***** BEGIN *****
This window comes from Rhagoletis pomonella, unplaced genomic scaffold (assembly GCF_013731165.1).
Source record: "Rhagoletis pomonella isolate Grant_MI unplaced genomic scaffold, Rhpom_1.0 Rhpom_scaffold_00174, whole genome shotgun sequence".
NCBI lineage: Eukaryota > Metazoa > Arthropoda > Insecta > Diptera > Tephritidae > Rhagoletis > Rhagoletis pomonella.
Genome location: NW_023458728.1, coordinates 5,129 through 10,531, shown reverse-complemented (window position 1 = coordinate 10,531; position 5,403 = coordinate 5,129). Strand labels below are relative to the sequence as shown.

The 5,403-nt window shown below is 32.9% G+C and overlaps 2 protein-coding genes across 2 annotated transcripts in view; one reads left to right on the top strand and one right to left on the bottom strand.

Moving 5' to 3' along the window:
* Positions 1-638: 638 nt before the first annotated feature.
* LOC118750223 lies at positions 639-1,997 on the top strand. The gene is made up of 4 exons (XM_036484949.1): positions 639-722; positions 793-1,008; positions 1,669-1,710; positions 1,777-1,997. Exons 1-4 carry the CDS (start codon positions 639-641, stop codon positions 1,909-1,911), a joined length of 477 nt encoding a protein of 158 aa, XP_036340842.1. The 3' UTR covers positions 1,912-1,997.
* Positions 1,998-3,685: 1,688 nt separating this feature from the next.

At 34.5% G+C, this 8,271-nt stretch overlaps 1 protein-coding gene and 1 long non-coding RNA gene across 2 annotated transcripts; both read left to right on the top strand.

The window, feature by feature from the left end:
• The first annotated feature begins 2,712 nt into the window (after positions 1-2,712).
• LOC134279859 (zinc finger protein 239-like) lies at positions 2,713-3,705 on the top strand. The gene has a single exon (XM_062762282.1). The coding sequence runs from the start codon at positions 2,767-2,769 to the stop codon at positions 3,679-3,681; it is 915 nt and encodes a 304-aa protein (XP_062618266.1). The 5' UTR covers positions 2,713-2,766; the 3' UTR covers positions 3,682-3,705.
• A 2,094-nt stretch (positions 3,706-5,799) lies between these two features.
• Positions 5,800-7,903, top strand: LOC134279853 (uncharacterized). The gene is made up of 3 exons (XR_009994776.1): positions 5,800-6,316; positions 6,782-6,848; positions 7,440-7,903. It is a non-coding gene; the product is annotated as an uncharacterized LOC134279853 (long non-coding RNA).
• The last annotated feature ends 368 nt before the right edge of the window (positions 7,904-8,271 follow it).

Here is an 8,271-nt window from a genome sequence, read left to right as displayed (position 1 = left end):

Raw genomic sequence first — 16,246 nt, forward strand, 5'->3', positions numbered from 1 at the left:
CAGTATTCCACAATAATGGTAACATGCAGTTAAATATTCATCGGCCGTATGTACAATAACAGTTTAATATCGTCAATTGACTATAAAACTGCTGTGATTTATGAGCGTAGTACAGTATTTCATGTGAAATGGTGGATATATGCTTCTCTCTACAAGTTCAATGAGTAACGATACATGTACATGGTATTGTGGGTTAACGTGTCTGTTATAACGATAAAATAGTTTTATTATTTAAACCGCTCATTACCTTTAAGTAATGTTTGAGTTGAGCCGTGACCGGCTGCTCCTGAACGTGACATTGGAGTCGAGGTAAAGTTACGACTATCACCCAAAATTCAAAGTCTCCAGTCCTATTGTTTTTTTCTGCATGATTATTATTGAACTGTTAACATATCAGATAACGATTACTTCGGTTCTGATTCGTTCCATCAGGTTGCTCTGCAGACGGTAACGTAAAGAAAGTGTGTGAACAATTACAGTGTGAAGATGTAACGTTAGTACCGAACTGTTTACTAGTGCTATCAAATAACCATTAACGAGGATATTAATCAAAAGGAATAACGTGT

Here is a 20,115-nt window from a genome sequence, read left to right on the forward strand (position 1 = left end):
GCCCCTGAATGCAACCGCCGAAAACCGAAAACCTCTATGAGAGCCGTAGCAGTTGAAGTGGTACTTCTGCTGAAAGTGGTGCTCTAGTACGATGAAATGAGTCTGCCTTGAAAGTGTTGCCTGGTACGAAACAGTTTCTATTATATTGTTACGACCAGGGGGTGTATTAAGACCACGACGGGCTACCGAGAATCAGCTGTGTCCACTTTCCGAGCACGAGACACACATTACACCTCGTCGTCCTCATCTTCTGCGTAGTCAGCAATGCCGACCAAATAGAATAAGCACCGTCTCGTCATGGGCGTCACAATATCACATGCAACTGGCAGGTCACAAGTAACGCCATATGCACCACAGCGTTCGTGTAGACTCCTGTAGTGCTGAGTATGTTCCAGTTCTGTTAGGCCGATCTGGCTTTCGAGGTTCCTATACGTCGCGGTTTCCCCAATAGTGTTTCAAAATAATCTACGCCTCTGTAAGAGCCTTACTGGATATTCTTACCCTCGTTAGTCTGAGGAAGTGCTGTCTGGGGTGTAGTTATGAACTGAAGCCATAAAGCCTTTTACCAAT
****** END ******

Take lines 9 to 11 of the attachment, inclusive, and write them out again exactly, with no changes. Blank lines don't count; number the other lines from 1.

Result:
* Positions 1,998-3,685: 1,688 nt separating this feature from the next.

At 34.5% G+C, this 8,271-nt stretch overlaps 1 protein-coding gene and 1 long non-coding RNA gene across 2 annotated transcripts; both read left to right on the top strand.

The window, feature by feature from the left end: